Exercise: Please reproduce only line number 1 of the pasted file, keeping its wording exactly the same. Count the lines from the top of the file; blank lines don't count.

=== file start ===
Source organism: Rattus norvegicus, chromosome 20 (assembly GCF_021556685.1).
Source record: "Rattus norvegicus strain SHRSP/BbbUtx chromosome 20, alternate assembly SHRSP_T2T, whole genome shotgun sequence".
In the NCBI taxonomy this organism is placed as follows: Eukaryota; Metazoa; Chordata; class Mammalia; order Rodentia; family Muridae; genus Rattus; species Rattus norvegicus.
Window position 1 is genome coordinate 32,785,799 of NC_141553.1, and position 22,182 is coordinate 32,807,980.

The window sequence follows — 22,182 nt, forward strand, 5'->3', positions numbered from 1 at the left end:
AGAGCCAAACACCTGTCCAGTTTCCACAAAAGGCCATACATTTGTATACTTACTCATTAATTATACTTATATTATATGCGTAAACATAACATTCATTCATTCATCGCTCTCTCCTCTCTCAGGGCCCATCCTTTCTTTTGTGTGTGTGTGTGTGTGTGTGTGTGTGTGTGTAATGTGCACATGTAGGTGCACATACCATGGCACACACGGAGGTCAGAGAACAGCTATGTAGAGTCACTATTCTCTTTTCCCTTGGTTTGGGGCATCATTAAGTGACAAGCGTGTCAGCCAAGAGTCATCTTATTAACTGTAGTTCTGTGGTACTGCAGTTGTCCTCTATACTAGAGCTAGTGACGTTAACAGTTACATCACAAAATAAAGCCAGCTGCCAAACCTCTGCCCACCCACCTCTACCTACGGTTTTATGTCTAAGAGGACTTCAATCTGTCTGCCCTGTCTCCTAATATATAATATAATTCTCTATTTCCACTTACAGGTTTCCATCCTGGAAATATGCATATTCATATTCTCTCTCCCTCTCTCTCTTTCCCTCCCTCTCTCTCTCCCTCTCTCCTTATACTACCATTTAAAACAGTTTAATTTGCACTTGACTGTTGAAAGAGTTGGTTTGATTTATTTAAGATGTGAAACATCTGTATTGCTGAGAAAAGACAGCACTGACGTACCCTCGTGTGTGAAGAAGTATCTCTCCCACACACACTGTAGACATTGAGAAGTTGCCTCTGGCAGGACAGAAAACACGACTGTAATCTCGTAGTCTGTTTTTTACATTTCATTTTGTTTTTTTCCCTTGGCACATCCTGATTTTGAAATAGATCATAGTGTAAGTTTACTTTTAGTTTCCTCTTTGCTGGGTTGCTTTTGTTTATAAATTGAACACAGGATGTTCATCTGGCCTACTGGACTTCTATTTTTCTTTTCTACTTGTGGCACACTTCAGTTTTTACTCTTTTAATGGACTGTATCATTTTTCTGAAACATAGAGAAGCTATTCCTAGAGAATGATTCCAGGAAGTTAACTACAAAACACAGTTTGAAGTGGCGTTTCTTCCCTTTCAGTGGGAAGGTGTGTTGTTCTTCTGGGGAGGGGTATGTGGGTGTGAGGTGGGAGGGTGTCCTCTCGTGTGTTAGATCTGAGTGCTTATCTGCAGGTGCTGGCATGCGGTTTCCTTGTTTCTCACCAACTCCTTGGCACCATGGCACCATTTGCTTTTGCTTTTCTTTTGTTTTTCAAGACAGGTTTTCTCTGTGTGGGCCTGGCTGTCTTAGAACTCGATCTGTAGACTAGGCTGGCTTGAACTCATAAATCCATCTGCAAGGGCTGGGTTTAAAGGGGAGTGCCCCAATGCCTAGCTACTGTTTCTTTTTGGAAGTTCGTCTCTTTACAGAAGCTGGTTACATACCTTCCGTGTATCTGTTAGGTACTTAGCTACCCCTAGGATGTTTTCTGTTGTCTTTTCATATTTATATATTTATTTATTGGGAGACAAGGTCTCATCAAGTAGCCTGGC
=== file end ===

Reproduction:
Source organism: Rattus norvegicus, chromosome 20 (assembly GCF_021556685.1).